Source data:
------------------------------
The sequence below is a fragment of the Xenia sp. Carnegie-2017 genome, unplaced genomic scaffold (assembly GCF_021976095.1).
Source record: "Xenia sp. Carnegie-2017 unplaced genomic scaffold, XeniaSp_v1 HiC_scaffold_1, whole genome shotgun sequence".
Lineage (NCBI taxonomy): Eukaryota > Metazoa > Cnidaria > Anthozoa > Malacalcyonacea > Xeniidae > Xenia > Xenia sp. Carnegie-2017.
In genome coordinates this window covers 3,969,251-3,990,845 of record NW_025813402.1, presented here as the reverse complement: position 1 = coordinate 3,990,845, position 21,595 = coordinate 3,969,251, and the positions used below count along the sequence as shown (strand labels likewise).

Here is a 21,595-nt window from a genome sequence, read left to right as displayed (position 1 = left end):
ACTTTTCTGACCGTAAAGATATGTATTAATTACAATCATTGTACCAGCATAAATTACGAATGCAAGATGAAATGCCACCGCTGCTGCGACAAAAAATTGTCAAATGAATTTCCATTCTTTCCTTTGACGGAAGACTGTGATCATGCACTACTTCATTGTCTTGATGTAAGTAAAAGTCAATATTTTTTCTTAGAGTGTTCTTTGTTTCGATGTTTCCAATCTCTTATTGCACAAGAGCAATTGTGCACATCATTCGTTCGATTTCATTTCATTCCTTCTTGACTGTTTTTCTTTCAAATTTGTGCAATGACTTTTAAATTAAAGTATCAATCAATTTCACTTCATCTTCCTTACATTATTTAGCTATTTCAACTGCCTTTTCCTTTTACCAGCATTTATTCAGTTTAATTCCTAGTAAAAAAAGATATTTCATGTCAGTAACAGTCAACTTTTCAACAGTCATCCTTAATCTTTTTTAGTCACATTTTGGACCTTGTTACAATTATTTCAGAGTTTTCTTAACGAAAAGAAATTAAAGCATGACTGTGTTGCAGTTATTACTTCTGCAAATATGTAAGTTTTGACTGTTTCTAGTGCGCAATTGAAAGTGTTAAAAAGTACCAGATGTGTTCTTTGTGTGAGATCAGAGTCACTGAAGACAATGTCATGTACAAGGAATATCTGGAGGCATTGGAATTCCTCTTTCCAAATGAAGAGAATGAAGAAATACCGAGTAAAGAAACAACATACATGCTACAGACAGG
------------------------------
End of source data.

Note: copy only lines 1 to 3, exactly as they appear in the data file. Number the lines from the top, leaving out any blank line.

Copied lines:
The sequence below is a fragment of the Xenia sp. Carnegie-2017 genome, unplaced genomic scaffold (assembly GCF_021976095.1).
Source record: "Xenia sp. Carnegie-2017 unplaced genomic scaffold, XeniaSp_v1 HiC_scaffold_1, whole genome shotgun sequence".
Lineage (NCBI taxonomy): Eukaryota > Metazoa > Cnidaria > Anthozoa > Malacalcyonacea > Xeniidae > Xenia > Xenia sp. Carnegie-2017.